High activity and Levy searches : jellyfish can search the water column like fish

Hays, Graeme C., Bastian, Thomas, Doyle, Thomas K., Fossette, Sabrina, Gleiss, Adrian C., Gravenor, Michael B., Hobson, Victoria J., Humphries, Nicolas E., Lilley, Martin K.S., Pade, Nicolas G. and Sims, David W. 2012, High activity and Levy searches : jellyfish can search the water column like fish, Proceedings of the Royal Society B : biological sciences, vol. 279, no. 1728, pp. 279-1728, doi: 10.1098/rspb.2011.0978.

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Title High activity and Levy searches : jellyfish can search the water column like fish
Author(s) Hays, Graeme C.ORCID iD for Hays, Graeme C. orcid.org/0000-0002-3314-8189
Bastian, Thomas
Doyle, Thomas K.
Fossette, Sabrina
Gleiss, Adrian C.
Gravenor, Michael B.
Hobson, Victoria J.
Humphries, Nicolas E.
Lilley, Martin K.S.
Pade, Nicolas G.
Sims, David W.
Journal name Proceedings of the Royal Society B : biological sciences
Volume number 279
Issue number 1728
Start page 279
End page 1728
Total pages 1450
Publisher Royal Society Publishing
Place of publication London, England
Publication date 2012-02-07
ISSN 0962-8452
Keyword(s) plankton thin layers
Lasker’s stable ocean hypothesis
Summary Over-fishing may lead to a decrease in fish abundance and a proliferation of jellyfish. Active movements and prey search might be thought to provide a competitive advantage for fish, but here we use data-loggers to show that the frequently occurring coastal jellyfish (Rhizostoma octopus) does not simply passively drift to encounter prey. Jellyfish (327 days of data from 25 jellyfish with depth collected every 1 min) showed very dynamic vertical movements, with their integrated vertical movement averaging 619.2 m d−1, more than 60 times the water depth where they were tagged. The majority of movement patterns were best approximated by exponential models describing normal random walks. However, jellyfish also showed switching behaviour from exponential patterns to patterns best fitted by a truncated Lévy distribution with exponents (mean μ = 1.96, range 1.2–2.9) close to the theoretical optimum for searching for sparse prey (μopt ≈ 2.0). Complex movements in these ‘simple’ animals may help jellyfish to compete effectively with fish for plankton prey, which may enhance their ability to increase in dominance in perturbed ocean systems.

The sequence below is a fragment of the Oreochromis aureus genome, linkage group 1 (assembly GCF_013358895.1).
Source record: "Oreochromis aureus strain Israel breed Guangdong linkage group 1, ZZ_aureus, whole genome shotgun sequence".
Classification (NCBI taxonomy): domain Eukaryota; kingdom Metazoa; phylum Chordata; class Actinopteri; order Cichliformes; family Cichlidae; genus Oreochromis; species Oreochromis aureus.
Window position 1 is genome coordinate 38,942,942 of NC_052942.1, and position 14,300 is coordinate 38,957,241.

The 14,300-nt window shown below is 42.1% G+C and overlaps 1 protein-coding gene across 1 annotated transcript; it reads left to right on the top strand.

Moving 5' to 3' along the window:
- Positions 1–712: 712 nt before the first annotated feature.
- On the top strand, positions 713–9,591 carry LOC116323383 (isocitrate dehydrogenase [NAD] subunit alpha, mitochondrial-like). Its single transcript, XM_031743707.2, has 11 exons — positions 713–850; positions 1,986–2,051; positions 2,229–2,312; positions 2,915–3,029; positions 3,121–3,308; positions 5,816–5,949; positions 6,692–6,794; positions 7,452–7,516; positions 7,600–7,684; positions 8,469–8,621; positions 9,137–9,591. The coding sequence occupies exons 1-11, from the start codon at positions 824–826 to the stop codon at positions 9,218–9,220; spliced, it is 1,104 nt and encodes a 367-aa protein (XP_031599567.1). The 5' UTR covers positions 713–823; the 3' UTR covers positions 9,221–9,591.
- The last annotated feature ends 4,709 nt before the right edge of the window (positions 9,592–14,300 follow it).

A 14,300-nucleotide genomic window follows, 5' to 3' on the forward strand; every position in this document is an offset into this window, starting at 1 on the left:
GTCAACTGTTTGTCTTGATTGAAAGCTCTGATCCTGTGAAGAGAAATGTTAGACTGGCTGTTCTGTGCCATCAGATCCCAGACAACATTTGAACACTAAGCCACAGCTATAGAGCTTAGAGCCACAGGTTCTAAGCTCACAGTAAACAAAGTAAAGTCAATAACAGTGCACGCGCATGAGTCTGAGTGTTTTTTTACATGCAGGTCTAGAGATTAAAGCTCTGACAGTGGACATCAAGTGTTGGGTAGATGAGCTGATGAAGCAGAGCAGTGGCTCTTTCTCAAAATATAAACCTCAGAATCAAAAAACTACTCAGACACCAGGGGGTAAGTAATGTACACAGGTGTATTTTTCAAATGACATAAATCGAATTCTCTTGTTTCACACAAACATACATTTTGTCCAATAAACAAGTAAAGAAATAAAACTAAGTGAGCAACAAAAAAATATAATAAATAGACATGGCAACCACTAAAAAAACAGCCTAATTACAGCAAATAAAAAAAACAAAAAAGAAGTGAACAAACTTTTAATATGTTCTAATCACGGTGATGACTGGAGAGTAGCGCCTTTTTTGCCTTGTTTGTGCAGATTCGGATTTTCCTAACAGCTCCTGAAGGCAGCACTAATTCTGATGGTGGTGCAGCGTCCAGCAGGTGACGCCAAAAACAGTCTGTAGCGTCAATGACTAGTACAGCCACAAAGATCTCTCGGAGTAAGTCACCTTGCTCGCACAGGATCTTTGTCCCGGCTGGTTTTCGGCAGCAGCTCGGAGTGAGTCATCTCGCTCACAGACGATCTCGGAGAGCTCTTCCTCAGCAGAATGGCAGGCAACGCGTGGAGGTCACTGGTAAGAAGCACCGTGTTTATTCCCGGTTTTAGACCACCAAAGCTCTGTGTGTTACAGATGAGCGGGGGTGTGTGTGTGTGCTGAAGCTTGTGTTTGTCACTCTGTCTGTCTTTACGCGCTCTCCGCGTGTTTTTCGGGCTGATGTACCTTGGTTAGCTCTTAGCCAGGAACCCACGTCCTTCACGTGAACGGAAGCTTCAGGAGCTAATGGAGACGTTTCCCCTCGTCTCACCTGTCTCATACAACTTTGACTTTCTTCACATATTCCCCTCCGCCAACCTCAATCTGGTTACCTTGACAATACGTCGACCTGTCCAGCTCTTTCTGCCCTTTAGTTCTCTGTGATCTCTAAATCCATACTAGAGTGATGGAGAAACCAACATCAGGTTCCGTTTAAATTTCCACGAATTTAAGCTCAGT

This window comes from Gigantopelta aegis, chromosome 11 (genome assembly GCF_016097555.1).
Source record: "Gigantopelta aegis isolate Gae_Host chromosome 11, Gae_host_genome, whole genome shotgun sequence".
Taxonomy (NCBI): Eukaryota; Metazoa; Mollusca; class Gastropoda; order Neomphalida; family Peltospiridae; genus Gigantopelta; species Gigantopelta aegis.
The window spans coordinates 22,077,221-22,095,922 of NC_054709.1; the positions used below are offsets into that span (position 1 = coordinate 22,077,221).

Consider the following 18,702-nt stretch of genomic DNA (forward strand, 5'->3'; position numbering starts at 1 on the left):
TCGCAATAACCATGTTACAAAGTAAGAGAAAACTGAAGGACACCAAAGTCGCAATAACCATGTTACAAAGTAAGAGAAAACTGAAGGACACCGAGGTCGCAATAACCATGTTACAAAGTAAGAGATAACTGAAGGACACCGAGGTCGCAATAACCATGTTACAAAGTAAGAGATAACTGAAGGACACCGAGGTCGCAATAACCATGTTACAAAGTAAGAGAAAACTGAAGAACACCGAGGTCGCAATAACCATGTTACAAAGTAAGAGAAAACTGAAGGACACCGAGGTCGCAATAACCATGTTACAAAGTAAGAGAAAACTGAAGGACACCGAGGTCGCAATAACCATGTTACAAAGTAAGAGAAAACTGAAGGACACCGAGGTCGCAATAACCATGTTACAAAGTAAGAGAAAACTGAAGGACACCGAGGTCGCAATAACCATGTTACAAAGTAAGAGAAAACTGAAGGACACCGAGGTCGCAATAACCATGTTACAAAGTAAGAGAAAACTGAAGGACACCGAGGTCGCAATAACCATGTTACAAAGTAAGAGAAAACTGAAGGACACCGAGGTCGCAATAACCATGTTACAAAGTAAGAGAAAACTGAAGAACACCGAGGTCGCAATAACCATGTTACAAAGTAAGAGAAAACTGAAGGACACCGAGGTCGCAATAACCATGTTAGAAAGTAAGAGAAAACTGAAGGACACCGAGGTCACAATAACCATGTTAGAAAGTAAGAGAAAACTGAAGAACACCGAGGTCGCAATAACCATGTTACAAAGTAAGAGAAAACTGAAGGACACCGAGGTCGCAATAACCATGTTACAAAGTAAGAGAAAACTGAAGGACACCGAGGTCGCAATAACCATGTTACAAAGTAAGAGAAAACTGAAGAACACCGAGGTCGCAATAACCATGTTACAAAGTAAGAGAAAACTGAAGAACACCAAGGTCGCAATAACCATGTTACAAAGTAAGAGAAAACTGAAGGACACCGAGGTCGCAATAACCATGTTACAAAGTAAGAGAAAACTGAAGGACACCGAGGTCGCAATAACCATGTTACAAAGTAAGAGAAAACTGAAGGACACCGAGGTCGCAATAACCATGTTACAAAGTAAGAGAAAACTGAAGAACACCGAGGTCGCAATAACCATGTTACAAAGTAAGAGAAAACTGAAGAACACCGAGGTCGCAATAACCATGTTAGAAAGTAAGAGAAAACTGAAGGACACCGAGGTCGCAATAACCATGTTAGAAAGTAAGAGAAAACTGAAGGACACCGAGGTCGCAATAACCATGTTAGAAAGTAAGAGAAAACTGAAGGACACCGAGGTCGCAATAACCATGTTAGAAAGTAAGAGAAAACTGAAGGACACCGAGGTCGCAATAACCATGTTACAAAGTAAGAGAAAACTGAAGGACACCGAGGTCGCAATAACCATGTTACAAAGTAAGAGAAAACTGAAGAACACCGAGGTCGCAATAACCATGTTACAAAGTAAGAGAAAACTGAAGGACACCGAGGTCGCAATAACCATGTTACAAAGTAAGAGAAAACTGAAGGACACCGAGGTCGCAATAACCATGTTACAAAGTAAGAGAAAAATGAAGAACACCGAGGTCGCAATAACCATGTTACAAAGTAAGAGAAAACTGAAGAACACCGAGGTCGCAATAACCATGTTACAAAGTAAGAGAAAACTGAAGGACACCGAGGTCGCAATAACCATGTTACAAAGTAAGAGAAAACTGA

Language eng
DOI 10.1098/rspb.2011.0978
Field of Research 069999 Biological Sciences not elsewhere classified
Socio Economic Objective 970106 Expanding Knowledge in the Biological Sciences
HERDC Research category C1.1 Refereed article in a scholarly journal
Copyright notice ©2012, Royal Society Publishing
Persistent URL http://hdl.handle.net/10536/DRO/DU:30058370

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